PAPITopics:PAPI on Virtualization Platforms
From PAPIDocs
Jump to: navigation, search

Over the last ten years, virtualization techniques have become much more widely popular as a result of fast and cheap processors. Virtualization provides many benefits making it appealing for testing environments. Encapsulating configurations is a huge motivator for wanting to do performance testing on virtual machines. Provisioning is also simplified using virtual machines, a technique that is used by FutureGrid. However, virtualization does add a hardware abstraction layer. This prevents PAPI from directly reading the hardware PMU (Performance Monitoring Unit).

VMware and KVM both provide a virtual PMU given your configuration meets the requirements. This allows PAPI to function identically on the virtual machine guest operating system as on bare metal. Requirements are listed below. Performance tests comparing event counts on VMware or KVM versus bare metal can be found on the wiki at PAPITopics:Virtual PAPI Performance.

Contents

VMware

Requirements

  1. ESXi version must be 5.1 or higher.
  2. Virtual CPU Performance Counters must be enabled in the VM settings.
  3. Guest OS must be running Linux Kernel 2.6.32 or higher.
  4. Intel Nehalem Generation (Xeon Core i7) or later processor or AMD Opteron Generation 3 ("Greyhound") or later processor is installed.
  5. Intel VT-x or AMD-V is enabled in the BIOS so that hardware-assisted virtualization is possible.

VM Settings

Please refer to the vSphere documentation on how to enable virtual cpu performance counters using the vSphere Web Client. Instructions are duplicated below:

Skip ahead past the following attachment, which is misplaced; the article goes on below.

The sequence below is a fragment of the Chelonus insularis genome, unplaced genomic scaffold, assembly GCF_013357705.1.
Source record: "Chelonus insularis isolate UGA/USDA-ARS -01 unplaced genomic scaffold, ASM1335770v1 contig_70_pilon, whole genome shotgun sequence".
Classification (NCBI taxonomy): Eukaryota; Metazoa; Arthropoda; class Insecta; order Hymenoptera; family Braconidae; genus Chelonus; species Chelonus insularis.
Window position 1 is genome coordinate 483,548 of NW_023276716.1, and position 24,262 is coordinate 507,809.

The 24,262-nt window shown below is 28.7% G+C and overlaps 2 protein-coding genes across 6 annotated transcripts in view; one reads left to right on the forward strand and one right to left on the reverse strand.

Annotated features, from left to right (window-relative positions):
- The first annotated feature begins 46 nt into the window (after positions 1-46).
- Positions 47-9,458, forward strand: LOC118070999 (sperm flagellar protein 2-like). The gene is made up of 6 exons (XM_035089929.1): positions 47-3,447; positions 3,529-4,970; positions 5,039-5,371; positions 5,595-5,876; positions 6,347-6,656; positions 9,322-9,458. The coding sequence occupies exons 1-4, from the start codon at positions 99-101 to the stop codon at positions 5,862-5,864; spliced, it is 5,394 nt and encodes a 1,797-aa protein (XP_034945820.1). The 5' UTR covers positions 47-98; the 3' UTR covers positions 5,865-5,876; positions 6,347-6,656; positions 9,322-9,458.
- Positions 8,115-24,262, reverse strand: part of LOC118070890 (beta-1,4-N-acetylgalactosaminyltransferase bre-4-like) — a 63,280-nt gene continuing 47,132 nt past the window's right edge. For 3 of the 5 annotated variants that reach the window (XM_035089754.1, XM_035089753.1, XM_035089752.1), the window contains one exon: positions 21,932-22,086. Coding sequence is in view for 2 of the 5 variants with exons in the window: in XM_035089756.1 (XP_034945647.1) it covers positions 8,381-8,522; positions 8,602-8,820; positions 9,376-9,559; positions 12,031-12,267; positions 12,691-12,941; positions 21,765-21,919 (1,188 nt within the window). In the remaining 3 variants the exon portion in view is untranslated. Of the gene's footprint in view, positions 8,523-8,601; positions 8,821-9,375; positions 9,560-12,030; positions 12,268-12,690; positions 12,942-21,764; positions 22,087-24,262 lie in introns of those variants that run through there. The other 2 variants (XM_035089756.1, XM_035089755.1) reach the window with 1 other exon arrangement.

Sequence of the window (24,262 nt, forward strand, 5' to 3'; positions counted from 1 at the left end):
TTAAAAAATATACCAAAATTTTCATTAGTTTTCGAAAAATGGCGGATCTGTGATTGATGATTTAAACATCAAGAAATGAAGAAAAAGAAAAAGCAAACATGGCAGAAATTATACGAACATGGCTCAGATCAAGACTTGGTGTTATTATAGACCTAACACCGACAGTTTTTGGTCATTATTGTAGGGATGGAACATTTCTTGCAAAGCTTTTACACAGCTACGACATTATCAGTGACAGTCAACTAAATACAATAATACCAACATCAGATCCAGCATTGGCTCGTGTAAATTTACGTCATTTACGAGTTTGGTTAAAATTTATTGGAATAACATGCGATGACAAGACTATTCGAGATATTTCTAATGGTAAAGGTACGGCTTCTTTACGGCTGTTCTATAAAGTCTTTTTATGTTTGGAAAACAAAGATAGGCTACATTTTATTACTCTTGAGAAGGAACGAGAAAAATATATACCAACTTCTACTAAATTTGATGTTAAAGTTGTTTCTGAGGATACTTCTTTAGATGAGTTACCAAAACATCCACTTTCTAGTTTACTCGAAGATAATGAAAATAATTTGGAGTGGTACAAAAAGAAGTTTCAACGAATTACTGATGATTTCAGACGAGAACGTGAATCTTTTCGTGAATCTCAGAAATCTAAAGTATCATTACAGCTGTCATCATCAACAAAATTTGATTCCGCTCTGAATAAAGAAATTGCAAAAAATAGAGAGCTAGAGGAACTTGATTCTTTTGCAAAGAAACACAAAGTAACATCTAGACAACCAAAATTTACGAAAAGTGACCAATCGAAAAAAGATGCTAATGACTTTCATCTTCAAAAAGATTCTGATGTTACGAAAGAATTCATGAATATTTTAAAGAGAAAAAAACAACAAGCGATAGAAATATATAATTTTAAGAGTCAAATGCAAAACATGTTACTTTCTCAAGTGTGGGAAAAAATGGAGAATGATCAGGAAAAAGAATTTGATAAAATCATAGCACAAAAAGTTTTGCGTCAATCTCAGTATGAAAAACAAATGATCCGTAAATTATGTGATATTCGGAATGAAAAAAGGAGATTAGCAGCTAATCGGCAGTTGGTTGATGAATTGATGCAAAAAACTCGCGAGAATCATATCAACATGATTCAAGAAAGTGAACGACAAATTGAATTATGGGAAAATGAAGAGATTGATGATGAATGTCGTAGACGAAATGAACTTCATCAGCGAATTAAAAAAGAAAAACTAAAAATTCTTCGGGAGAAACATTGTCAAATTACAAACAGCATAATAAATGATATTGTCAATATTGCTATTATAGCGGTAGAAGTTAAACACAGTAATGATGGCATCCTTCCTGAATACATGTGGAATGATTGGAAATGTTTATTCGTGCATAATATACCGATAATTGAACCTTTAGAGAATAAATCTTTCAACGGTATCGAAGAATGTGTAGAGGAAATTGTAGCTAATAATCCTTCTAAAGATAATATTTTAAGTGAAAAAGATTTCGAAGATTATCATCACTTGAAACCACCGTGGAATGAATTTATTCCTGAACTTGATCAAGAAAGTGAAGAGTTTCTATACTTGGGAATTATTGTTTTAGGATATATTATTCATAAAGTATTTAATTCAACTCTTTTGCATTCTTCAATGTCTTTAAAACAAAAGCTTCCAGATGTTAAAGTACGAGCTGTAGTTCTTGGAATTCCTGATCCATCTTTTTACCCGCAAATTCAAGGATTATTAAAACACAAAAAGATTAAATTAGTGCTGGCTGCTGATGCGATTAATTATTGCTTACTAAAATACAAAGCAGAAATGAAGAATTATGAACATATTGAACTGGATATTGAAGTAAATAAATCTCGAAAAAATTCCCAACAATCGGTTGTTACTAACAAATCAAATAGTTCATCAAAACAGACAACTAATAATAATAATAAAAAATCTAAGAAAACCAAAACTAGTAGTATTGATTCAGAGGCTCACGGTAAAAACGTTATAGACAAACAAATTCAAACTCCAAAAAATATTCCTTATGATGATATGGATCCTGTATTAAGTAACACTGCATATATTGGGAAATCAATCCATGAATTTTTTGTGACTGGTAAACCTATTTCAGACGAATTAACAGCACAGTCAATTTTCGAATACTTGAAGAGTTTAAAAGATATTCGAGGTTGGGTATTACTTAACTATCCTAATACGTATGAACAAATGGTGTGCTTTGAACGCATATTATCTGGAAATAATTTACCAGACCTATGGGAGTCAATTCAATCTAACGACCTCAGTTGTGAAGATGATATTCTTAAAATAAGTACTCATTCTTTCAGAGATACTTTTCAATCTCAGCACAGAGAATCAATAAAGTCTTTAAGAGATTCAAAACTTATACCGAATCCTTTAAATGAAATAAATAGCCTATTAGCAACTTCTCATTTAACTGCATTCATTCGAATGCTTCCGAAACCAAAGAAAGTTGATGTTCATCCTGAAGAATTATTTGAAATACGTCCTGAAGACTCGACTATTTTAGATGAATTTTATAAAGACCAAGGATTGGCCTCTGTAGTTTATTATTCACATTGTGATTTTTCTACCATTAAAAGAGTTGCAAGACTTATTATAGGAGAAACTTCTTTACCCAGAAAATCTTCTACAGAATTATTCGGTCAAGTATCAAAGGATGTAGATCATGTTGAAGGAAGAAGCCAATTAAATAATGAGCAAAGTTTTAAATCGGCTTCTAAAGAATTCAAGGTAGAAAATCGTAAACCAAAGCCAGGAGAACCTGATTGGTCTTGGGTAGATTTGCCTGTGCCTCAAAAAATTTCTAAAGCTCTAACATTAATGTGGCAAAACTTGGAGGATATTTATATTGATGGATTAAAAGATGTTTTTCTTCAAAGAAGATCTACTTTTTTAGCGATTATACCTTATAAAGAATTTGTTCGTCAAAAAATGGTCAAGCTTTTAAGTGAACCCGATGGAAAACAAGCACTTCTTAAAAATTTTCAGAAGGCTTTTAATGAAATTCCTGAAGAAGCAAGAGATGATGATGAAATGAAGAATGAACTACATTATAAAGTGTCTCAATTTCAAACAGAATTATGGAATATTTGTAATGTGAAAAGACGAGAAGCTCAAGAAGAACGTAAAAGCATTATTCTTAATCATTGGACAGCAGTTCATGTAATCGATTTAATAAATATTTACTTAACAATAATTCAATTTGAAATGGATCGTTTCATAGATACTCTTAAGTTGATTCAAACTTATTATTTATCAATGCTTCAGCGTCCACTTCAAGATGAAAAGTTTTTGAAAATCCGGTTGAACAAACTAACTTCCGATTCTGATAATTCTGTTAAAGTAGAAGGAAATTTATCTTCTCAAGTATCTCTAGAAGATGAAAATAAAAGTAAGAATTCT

Prerequisites

  • Verify that the virtual machine is turned off.
  • Required Privileges: Virtual machine.Configuration.Settings is set on the vCenter Server system.

Procedure

  1. Right-click the virtual machine and select Edit Settings.
    1. To locate a virtual machine, select a datacenter, folder, cluster, resource pool, host, or vApp.
    2. Click the Related Objects tab and click Virtual Machines.
  2. On the Virtual Hardware tab, expand CPU and enable virtualized CPU performance counters.
  3. Click OK.

Installing PAPI

Pick up a tarball from our download page. Please refer to README.txt and INSTALL.txt in the root directory for instructions on compiling PAPI on your system. Note that no special flags should be required for running on the virtual machine. Proceed with building as if on a bare metal machine.

vMotion Caveat

If you are using vMotion, be aware that according to this VMWare kb article vMotion will only migrate virtual machine hosts between machines which have the same list of available performance monitoring events.

KVM

Requirements

  1. Host must be running Linux Kernel 3.3 or higher.
  2. Qemu-kvm must be version 1.2.5 or higher.
  3. Intel CPU
  4. VM must be booted with -cpu host

Linux Kernel

Support for performance counters inside KVM guests was introduced by a patch incorporated into the 3.3 Linux Kernel. PAPITopics:Virtual PAPI Performance as well as PAPITopics:Steal Time on Virtual Machines tests were run in linux kernel 3.6. Your results may vary depending on linux kernel version.

Qemu-kvm

Qemu-kvm 1.2.5 is the earliest known version to support performance counters. Note, not all linux distribution repositories contain a sufficiently up-to-date version of qemu-kvm. Recent versions of Qemu-kvm may be downloaded from the Qemu Download Page.

CPU

Virtual PMU support currently exists only for Intel CPUs. Hopefully AMD support will be available soon.

Parameters

The guest OS must be booted with the -cpu host flag. This ensures that the virtual CPU model replicates the CPU model of the host machine. This is required for supporting performance events.

Installing PAPI

Pick up a tarball from our download page. Please refer to README.txt and INSTALL.txt in the root directory for instructions on compiling PAPI on your system. Note that no special flags should be required for running on the virtual machine. Proceed with building as if on a bare metal machine.